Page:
Environ. Horticulture, Pears, Cherries, and Viticulture
University of California
Environ. Horticulture, Pears, Cherries, and Viticulture

2012 Peach Leaf Curl Trial

UC Cooperative Extension, Sacramento County
Chuck Ingels, project leader; assistance by Ria DeBiase and the FOHC orchard group.


Peach Leaf Curl1

Peach leaf curl is a disease caused by the fungus Taphrina deformans. It is one of the most common disease problems for backyard gardeners growing peach and nectarine trees.
Periods of cool, wet weather when leaves are first opening on the tree (as we have experienced during the past three springs), favor development of peach leaf curl. Cool temperatures and wet conditions for more than 12½ hours are required for infection; maximum infection occurs when trees are wet for two or more days. If rains do not occur when leaves are first opening, the fungal spores that cause the disease remain inactive and little or no infection occurs.

In the past, peach leaf curl could be successfully controlled with lime sulfur fungicide or Microcop, a fixed copper fungicide. These products were removed from the retail market beginning in 2010. The only fungicide products left for treating peach leaf curl are those containing lower levels of copper (such as Liqui-Cop), copper soap, and the non-copper synthetic fungicide chlorothalonil (labeled by US EPA as "likely to be carcinogenic to humans").

The trial at the Fair Oaks Horticulture Center demonstration orchard (and one tree in a private yard) was undertaken to determine what works best for controlling peach leaf curl now that the most effective products are no longer available to home gardeners.

Products used in the trial

Peach Leaf Curl Table

Peach Leaf Curl2

Different treatments were used on individual branches of 14 different varieties of peach and nectarine trees. Not all trees were treated with each product, and a branch was left untreated on each of ten trees. Twenty shoots per branch were evaluated. Due to differences in variety susceptibility, the data were converted to percent of untreated branches, and then converted to the inverse—percent control of peach leaf curl.

Plastic coverings isolated individual branches as they were treated.

 

 

Peach Leaf Curl3

Agribon row cover fabric was secured over individual branches to attempt to keep them dry while allowing some air movement to prevent overheating on warm, sunny days.

Severity ratings (approximate)

No damage
No damage
Each shoot was evaluated on March 30, 2012 for the percent of leaf surface that was infected, as shown below. The average severity rating of all 20 shoots was calculated and averaged for all the branches in each treatment. Statistical analysis was used to determine if differences were significant.

At right, no foliage damage. Click on a thumbnail below to see larger images of the damage.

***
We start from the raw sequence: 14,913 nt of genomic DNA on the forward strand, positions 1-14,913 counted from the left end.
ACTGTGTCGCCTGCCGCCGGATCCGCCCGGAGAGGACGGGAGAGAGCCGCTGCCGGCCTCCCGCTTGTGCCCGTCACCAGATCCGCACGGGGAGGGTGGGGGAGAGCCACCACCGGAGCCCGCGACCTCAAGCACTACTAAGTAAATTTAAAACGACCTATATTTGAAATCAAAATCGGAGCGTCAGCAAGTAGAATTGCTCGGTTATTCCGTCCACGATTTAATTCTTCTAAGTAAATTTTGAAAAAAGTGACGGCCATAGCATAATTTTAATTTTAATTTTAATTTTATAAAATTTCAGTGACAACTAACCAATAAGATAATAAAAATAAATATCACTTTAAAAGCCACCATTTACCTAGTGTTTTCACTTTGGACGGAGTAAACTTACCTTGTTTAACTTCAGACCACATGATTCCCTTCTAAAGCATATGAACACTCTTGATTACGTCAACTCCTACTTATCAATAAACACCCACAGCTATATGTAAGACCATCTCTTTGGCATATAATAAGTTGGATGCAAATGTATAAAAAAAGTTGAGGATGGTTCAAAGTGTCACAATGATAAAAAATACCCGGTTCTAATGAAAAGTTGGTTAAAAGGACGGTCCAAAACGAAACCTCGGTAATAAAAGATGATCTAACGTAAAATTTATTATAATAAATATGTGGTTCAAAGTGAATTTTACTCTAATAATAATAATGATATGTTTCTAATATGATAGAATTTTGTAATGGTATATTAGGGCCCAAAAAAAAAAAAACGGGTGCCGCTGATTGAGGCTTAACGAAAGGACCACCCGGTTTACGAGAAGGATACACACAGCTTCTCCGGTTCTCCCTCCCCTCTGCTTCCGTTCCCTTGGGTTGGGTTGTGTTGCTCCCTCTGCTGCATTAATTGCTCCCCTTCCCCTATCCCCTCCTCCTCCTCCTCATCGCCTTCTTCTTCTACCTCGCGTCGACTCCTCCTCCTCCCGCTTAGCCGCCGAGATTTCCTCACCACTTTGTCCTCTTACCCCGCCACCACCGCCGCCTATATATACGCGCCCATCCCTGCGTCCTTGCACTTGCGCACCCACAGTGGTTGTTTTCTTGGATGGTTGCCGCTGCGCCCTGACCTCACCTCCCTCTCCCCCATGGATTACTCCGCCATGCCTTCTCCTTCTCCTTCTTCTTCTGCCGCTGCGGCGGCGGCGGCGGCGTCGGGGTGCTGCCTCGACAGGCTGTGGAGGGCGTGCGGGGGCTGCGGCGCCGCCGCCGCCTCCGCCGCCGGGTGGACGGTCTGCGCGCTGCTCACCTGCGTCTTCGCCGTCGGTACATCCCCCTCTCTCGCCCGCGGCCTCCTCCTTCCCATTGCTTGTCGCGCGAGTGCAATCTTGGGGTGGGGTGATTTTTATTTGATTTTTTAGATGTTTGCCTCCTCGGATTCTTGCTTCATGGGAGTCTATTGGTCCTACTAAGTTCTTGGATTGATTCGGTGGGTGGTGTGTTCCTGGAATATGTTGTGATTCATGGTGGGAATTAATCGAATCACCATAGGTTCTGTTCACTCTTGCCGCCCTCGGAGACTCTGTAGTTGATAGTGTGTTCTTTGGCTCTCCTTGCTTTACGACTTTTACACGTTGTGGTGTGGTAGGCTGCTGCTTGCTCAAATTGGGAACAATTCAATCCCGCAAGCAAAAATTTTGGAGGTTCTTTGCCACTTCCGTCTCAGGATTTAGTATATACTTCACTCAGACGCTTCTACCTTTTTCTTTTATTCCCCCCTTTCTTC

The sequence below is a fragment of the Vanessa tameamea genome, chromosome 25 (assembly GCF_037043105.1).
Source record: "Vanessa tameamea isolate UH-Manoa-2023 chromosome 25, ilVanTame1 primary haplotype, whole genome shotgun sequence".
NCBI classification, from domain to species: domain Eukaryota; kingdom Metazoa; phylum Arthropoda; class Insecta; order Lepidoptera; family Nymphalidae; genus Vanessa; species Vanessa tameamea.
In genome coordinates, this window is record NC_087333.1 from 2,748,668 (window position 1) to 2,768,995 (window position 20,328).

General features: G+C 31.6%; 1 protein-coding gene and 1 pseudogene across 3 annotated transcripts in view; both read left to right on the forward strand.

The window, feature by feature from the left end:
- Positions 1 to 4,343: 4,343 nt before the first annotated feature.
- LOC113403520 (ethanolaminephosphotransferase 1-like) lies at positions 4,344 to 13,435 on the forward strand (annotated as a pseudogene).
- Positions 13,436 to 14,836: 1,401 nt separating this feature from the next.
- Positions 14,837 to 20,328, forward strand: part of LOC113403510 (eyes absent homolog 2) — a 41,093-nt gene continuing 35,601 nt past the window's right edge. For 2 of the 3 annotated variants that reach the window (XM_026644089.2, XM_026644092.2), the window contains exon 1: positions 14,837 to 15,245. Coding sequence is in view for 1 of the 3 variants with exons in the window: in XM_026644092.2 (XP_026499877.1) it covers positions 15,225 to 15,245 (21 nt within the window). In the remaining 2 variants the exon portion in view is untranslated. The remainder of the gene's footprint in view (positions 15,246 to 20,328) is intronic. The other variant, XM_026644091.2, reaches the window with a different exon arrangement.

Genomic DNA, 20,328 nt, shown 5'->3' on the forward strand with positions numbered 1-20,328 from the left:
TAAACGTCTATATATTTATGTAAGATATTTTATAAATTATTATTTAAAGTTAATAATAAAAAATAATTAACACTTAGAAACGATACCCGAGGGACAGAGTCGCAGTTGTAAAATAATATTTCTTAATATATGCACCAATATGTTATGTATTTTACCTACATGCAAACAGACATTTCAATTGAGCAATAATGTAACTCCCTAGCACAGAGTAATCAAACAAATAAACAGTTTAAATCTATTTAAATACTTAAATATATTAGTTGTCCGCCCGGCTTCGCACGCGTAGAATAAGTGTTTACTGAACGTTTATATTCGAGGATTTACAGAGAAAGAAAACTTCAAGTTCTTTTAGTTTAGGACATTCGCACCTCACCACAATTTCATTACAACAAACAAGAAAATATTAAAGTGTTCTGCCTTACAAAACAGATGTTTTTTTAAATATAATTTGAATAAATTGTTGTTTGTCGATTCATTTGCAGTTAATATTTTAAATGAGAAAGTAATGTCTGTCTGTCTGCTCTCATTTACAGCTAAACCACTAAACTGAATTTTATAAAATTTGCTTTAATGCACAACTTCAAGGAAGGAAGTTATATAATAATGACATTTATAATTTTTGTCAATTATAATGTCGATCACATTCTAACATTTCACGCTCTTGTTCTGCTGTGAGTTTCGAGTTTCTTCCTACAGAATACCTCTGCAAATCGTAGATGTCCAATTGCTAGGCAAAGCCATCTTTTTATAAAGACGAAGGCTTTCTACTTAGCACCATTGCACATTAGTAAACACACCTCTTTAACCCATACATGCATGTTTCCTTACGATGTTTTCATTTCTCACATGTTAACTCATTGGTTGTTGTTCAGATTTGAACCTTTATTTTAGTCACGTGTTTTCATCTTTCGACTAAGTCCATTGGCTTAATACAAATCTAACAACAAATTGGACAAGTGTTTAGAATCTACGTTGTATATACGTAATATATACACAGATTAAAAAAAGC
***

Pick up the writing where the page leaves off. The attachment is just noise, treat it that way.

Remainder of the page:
15% damage
15% damage

35% damage
35% damage
70% damage
70% damage
90% damage
90% damage

Control of peach leaf curl severity

Untreated branch < > Treated branch
Untreated branch < > Treated branch

Compared to untreated branches, those treated with Liqui-Cop averaged about 70% control, copper soap 80% control, and Agribon by itself just under 60% control, but these treatments were not statistically different. Agribon generally kept the branches dry, although some moisture was evident after heavy rains. Two treatments provided nearly complete control: (1) Agribon plus Liqui-Cop, and (2) lime sulfur (late fall) followed by Microcop (late winter). Maxicrop (kelp) did not work at all and substantially increased the severity on some of the branches.

Not all peach and nectarine varieties are equally susceptible to peach leaf curl; some differences in response may depend on the variety. See Table 1 for the actual percent incidence and severity of untreated branches of the ten varieties evaluated. It appears that four of the varieties tested may be less susceptible to peach leaf curl.

Conclusions

The two liquid copper products have fairly similar efficacy—they improved control and perhaps sufficiently, but still not great. The control achieved, although resulting in some unsightly damage, is probably enough to allow the tree to produce good shoot growth with enough healthy leaves to nourish the rapidly growing young fruit. Agribon likely allowed some rain to penetrate to the branches. It may be best held up with a post in the middle to allow rain to run off down the sloped sides rather than having a flat surface on top, but it must be fastened securely because of strong winds. Agribon plus Liqui-Cop worked quite well, probably because the fairly good control with Liqui-Cop was enhanced by drier conditions. The combination of lime sulfur (in late fall) followed by Microcop (in late winter) was highly effective, as expected. Normally only one of these products was used for both fall and winter applications, but insufficient product was available for both. Maxicrop (kelp), even sprayed eight times, provided no control at all.


2012 Rainfall at the Fair Oaks weather station

Rainfall Graph

Table 1. Percent incidence and severity of peach leaf curl on untreated branches of peach and nectarine varieties tested. Incidence is the percent of shoots with at least some leaf curl, and severity is the approximate proportion of the total leaf area on each shoot that is affected. A total of 20 shoots per branch on each of 10 branches were evaluated.

Table 1


To simplify information, trade names of products and company names have been used. No endorsement of named products or companies is intended, nor is criticism implied of similar products or companies that are not mentioned.

Webmaster Email: caingels@ucanr.edu